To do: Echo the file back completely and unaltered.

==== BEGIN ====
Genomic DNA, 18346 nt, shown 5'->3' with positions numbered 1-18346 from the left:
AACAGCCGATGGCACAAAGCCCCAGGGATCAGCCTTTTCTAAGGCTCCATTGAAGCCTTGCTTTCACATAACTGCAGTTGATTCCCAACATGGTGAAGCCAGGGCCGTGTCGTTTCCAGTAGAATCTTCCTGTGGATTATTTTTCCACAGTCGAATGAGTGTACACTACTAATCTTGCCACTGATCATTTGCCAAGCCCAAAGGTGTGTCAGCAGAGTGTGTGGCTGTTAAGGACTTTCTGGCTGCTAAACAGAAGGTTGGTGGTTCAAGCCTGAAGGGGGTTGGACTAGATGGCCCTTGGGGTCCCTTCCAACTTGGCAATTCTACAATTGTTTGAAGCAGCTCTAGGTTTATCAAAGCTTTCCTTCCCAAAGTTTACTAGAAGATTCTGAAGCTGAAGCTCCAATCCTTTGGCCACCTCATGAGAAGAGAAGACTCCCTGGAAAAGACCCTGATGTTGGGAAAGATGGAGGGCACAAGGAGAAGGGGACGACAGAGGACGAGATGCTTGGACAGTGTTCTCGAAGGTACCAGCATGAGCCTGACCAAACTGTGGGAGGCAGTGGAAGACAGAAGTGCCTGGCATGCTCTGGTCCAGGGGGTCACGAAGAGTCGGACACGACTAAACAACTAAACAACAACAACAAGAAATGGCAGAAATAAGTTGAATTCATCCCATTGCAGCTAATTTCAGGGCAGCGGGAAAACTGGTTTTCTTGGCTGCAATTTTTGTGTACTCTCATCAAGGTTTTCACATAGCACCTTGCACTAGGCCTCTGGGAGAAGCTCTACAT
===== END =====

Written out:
Genomic DNA, 18346 nt, shown 5'->3' with positions numbered 1-18346 from the left:
AACAGCCGATGGCACAAAGCCCCAGGGATCAGCCTTTTCTAAGGCTCCATTGAAGCCTTGCTTTCACATAACTGCAGTTGATTCCCAACATGGTGAAGCCAGGGCCGTGTCGTTTCCAGTAGAATCTTCCTGTGGATTATTTTTCCACAGTCGAATGAGTGTACACTACTAATCTTGCCACTGATCATTTGCCAAGCCCAAAGGTGTGTCAGCAGAGTGTGTGGCTGTTAAGGACTTTCTGGCTGCTAAACAGAAGGTTGGTGGTTCAAGCCTGAAGGGGGTTGGACTAGATGGCCCTTGGGGTCCCTTCCAACTTGGCAATTCTACAATTGTTTGAAGCAGCTCTAGGTTTATCAAAGCTTTCCTTCCCAAAGTTTACTAGAAGATTCTGAAGCTGAAGCTCCAATCCTTTGGCCACCTCATGAGAAGAGAAGACTCCCTGGAAAAGACCCTGATGTTGGGAAAGATGGAGGGCACAAGGAGAAGGGGACGACAGAGGACGAGATGCTTGGACAGTGTTCTCGAAGGTACCAGCATGAGCCTGACCAAACTGTGGGAGGCAGTGGAAGACAGAAGTGCCTGGCATGCTCTGGTCCAGGGGGTCACGAAGAGTCGGACACGACTAAACAACTAAACAACAACAACAAGAAATGGCAGAAATAAGTTGAATTCATCCCATTGCAGCTAATTTCAGGGCAGCGGGAAAACTGGTTTTCTTGGCTGCAATTTTTGTGTACTCTCATCAAGGTTTTCACATAGCACCTTGCACTAGGCCTCTGGGAGAAGCTCTACAT